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Joint Creators and Performers Statement regarding CJEU proceedings on the Spanish private copying compensation system – Case C-470/14
Letter to the Minister of Culture, Spain. Brussels, 8 January 2015

Subject: The proceedings of the Court of Justice of the European Union (CJEU) on the Spanish law on private copying introduced in 2012 – Case C-470/14.
The following European organisations were the co-signatories:
AEPO-ARTIS, ECA, ECSA, FERA, EuroFIA, FIM, FSE, GESAC and UNI Global Union 

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Ten European federations, including the European Writers’ Council, issued a joint statement on behalf of creators' organisations and trades unions representing over a million authors, performers, artists, technicians and other creative workers regarding the forthcoming vote on MEP M. Gallo’s Report on enhancing the enforcement of intellectual property rights in the internal market (2009/2178(INI))  3 June 2010.

September 10, 2010
Dear Members of the European Parliament,
We write to you on behalf of creators' organisations and trade unions representing over a million authors, performers, artists, technicians and other creative workers regarding the forthcoming vote on the Gallo report.
We believe that this report represents a good compromise between the different political groups. We equally appreciate the fact that it advocates a balanced and fair approach to illegal file sharing, with an emphasis on educational and awareness raising measures rather than repressive provisions, as it has been often inaccurately reported. We fully acknowledge the need to create a favourable environment enabling consumers to access creative and in-copyright works of high quality. We look forward to further initiatives promoting employment, better remuneration for creators in the sector and the value of intellectual property as a tool to sustain cultural diversity in Europe.
Throughout the debate on the report, we have all been active in drawing your attention to the need for an effective protection of creative contents on the Internet, in the interest of creators, technicians and all other workers in the media and entertainment industries. Such protection is also essential to a sustainable creative economy as well as to the diversity of cultural expressions, to the benefit of all EU citizens. The drastic change of paradigm introduced by the Alternative Resolution, which by contrast simply endorses behaviours aiming at escaping lawful and legitimate payments for creative contents and services, would endanger the work and remuneration of our members. We believe that the proposed compensation systems cannot satisfactorily replace existing remuneration schemes.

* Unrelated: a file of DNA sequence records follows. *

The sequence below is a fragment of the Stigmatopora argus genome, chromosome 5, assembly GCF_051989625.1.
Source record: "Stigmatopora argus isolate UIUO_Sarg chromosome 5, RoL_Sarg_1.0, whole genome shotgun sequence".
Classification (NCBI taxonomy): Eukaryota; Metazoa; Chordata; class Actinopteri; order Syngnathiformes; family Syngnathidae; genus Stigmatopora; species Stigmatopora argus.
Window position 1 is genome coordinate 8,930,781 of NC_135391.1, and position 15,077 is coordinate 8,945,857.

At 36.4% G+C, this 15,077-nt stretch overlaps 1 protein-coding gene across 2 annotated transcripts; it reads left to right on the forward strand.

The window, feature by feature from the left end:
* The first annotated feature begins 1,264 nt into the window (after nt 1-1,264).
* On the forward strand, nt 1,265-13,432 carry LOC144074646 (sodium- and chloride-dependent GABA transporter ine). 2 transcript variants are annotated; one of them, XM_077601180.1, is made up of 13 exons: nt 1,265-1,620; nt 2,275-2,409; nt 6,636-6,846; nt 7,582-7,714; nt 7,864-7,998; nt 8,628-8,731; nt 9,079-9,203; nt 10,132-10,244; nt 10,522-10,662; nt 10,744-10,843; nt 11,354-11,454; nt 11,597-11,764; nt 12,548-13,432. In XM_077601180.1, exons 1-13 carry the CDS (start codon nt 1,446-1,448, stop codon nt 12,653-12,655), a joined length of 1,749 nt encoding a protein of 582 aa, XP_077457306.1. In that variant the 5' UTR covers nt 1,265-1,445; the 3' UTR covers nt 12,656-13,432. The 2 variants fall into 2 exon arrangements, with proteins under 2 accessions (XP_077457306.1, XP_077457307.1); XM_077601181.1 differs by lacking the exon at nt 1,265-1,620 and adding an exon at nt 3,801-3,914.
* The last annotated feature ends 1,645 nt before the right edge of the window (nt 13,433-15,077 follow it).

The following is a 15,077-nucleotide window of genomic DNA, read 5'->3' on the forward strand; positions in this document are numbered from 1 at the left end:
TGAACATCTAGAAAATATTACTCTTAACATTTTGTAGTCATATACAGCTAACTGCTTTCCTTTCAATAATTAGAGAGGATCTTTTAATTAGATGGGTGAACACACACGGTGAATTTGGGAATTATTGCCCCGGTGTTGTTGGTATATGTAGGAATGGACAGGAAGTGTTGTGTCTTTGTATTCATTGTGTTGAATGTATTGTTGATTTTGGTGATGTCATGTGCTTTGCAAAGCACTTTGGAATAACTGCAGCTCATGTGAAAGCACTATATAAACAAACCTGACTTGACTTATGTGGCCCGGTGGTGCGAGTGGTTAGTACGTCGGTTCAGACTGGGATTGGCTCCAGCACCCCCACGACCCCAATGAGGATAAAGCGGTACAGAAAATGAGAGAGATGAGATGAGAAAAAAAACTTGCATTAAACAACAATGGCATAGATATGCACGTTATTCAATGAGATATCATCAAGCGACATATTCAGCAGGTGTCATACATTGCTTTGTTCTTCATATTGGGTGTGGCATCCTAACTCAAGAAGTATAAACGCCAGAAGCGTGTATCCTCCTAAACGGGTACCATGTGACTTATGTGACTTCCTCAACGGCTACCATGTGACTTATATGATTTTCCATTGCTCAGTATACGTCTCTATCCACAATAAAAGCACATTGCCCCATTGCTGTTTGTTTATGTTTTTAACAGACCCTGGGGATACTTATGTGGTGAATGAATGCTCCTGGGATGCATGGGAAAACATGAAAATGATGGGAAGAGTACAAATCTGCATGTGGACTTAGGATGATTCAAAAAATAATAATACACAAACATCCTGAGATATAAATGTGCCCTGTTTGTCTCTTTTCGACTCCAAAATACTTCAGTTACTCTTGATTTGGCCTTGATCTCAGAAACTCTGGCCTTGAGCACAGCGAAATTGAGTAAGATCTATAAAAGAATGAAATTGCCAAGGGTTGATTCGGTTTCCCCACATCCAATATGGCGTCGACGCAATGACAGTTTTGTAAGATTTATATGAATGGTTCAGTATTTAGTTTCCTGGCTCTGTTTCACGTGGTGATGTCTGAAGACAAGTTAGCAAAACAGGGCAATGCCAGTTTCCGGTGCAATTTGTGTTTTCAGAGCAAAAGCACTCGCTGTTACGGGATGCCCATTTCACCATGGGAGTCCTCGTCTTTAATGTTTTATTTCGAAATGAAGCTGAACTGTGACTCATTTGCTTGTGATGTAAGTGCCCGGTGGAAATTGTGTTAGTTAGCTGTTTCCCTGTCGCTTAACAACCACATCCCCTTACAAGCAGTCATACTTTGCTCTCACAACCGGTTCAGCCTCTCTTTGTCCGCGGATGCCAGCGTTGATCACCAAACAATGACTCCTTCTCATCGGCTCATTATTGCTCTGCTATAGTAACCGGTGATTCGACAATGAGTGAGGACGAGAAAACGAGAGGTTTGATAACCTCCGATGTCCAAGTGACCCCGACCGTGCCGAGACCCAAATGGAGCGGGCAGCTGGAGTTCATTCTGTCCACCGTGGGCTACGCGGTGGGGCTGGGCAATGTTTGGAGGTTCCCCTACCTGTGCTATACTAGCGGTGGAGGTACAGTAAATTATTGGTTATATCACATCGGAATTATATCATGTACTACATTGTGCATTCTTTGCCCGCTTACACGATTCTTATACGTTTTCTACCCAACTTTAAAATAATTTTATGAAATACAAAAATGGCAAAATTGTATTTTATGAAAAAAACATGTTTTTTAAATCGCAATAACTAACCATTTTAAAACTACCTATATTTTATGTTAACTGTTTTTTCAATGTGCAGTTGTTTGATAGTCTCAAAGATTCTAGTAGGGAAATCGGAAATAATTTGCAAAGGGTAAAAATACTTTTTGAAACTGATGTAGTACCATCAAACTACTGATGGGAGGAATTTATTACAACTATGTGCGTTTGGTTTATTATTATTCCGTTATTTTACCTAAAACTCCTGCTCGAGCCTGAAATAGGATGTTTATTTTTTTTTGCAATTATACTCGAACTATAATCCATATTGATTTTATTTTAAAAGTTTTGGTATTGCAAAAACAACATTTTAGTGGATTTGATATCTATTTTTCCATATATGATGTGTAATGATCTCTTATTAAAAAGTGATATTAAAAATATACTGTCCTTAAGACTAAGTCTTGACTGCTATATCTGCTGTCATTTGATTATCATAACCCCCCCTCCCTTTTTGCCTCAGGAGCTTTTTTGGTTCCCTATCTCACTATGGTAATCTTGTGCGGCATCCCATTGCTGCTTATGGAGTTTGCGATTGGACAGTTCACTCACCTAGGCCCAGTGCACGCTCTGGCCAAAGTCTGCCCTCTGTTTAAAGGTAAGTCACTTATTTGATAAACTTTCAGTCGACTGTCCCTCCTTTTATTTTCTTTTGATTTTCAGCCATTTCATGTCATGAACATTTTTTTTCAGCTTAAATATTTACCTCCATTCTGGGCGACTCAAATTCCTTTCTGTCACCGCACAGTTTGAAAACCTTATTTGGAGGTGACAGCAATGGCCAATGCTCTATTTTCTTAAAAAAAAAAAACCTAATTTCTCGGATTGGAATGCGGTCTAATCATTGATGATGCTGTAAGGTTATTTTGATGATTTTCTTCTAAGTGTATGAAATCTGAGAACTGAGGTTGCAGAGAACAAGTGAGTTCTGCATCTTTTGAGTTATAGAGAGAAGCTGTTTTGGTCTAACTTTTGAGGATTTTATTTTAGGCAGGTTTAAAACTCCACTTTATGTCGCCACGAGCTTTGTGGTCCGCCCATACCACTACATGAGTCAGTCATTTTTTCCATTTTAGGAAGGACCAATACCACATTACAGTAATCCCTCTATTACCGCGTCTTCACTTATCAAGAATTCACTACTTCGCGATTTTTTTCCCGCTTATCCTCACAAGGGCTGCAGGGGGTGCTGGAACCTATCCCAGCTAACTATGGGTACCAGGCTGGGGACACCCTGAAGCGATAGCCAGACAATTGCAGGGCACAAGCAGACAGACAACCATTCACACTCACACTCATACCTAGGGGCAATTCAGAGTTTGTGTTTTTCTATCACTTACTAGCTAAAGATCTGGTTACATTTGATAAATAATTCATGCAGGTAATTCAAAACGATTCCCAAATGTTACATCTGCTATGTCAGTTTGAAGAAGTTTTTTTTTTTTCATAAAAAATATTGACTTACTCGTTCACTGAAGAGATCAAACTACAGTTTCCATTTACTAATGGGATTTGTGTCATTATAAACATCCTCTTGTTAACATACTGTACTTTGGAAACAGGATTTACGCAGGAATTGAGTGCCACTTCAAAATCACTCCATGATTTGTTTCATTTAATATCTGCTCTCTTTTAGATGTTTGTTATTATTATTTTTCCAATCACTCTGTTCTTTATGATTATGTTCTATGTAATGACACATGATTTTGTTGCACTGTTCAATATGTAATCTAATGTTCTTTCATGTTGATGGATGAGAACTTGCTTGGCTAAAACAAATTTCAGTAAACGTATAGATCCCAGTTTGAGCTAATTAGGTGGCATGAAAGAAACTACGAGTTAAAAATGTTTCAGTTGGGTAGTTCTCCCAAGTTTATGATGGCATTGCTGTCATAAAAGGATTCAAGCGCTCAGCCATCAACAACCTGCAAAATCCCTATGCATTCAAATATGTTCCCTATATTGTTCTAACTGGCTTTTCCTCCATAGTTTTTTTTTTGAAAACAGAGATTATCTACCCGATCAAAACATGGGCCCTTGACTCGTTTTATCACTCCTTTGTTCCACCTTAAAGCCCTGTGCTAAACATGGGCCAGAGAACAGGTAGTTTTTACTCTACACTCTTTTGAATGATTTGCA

Illegal file sharing, even on a non-commercial basis, unfairly competes with new business models, thus undermining investments in the creative industries and threatening jobs in the sector. The Alternative Resolution doesn’t bring any evidence that it could substitute the existing copyright/authors’ rights regime without heavy collateral damages to the whole creative chain, from creators to consumers.
Respect for intellectual property rights, including author's rights, is a pre-requisite for authors, creators and technicians to contribute with their work to the European cultural wealth and economy. For these reasons, we urge you to support the Gallo report at your forthcoming plenary meeting next week.Yours sincerely,
European Council of Artists (ECA); European Federation of Journalists (EFJ); European Visual Artists (EVA); European Writers’ Council (EWC); Federation of European Film Directors (FERA); International Federation of Actors (FIA); International Federation of Musicians (FIM); Federation of Screenwriters in Europe (FSE); UNI MEI – Global Union for Media, Entertainment and Arts; Society of Audiovisual Authors (SAA)
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JOINT STATEMENT of the European Writers’ Council, European Visual Artists, European Federation of Journalists, Society of Audiovisual Authors, Federation of European Film Directors, and European Council of Artists